Are gluten-free dining halls feeding potential eating disorders?
MANSFIELD, Conn.—A gluten-free diet is the best remedy for combating the ills of celiac disease, but a growing number of people are cutting out the protein as an excuse to just plain diet. And with many campus dining halls taking measures to cater to a small percentage of on-campus celiac sufferers — and a larger number of gluten-free dieters — some colleges may also be inadvertently feeding the fire of potential eating disorders.
Robert Landolphi, culinary development manager at University of Connecticut, estimates that about 20% of the 12,500 recipes served on campus are gluten-free. Each of the nine dining halls also has an isolated galley with pantries and freezers stocked with gluten-free versions of dishes being served. There are even designated toasters to prevent cross-contamination. UConn also offers gluten-free menus in campus restaurants and an entire wing of the on-campus convenience store is gluten-free.
According to the National Foundation for Celiac Awareness (NFCA), only about 1% of the population has celiac disease, or 1 in 133 people. At a college the size of UConn, with a 22,500 undergraduate population, that translates to about 225 people on campus —indicating that the school’s cafeterias are serving more than just the celiac suffers.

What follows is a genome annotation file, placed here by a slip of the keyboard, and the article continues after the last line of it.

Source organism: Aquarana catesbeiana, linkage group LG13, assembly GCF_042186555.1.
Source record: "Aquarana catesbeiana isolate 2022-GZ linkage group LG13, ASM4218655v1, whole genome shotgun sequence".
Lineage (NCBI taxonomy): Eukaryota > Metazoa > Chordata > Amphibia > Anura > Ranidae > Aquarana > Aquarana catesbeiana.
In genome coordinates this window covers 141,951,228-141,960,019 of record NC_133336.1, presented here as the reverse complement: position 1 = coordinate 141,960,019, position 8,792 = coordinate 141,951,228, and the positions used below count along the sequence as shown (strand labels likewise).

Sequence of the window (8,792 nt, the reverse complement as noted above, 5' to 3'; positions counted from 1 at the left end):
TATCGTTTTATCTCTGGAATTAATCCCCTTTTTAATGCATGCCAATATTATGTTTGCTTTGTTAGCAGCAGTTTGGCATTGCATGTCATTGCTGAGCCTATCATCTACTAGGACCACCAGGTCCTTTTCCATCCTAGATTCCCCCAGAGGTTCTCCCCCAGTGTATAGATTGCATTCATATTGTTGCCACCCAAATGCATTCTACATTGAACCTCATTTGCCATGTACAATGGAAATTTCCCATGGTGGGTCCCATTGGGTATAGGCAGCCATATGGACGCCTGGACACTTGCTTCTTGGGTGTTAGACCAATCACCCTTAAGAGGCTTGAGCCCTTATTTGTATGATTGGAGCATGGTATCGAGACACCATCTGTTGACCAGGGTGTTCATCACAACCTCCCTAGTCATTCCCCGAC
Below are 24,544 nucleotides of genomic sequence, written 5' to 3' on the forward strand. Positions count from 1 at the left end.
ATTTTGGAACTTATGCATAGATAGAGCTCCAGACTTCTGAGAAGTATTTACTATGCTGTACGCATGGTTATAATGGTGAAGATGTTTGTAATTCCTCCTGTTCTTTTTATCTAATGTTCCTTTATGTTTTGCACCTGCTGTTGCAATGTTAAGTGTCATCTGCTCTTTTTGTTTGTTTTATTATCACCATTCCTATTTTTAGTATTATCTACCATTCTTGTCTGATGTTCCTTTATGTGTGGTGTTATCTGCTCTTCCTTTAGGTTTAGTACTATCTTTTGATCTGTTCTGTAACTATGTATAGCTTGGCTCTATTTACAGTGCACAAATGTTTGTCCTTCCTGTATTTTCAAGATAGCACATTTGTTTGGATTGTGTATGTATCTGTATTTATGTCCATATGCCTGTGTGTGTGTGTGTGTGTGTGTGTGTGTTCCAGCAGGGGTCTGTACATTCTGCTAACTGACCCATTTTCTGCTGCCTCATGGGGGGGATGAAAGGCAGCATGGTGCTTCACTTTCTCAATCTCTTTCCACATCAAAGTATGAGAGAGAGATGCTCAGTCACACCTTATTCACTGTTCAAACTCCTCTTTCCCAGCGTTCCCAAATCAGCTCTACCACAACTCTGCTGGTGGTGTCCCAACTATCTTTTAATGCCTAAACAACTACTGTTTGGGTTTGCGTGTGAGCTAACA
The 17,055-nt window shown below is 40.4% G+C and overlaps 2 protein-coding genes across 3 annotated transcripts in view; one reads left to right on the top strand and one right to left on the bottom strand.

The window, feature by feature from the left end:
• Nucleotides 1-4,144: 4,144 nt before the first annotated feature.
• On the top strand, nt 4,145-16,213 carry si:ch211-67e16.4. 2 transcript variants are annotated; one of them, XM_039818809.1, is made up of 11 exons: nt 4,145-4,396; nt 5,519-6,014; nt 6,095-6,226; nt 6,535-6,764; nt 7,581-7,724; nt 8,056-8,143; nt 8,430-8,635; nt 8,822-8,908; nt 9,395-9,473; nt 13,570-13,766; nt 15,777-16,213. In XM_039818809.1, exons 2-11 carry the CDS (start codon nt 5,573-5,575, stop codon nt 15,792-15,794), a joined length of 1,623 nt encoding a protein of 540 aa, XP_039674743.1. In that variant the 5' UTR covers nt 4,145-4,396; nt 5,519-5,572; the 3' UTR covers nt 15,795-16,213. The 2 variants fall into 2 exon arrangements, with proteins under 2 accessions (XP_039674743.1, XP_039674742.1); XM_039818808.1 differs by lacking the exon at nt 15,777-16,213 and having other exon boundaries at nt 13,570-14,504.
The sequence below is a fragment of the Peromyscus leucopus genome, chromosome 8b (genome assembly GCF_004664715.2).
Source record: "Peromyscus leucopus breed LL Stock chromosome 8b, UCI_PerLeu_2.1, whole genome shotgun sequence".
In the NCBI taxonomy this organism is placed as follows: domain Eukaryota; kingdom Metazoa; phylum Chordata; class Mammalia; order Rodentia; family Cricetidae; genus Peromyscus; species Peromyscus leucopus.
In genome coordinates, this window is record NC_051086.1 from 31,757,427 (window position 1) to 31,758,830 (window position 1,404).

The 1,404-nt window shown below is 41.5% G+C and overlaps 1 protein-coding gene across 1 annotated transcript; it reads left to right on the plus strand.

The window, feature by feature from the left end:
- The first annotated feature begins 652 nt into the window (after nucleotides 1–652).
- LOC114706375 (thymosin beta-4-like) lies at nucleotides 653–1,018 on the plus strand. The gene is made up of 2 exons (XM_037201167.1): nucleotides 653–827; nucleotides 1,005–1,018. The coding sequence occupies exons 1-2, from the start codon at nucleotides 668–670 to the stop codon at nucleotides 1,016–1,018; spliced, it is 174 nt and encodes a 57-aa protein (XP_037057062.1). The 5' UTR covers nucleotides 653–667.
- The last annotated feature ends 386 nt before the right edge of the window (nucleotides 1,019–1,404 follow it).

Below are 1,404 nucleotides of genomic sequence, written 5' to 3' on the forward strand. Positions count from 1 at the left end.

UConn does not require medical documentation from students eating the gluten-free products nor track how many students are eating gluten-free meals. Some schools like Tufts University, however, require special keys for medically documented students to access the gluten-free selections. Harvard University pairs individual students with nutritionists to go over what is safe and unsafe for students to eat in the cafeterias and can even submit special orders. UConn also provides this option.
UConn attempts to mainstream their gluten-free choices to provide students with a level of comfort, says Dennis Pierce, executive director of Dining Services at UConn. “Social dining as a community is a big part of going to college,” he says. “You shouldn’t have to wear this sign that says ‘I eat different.’ So having students go through a screening process is a step individuals shouldn’t have to take.”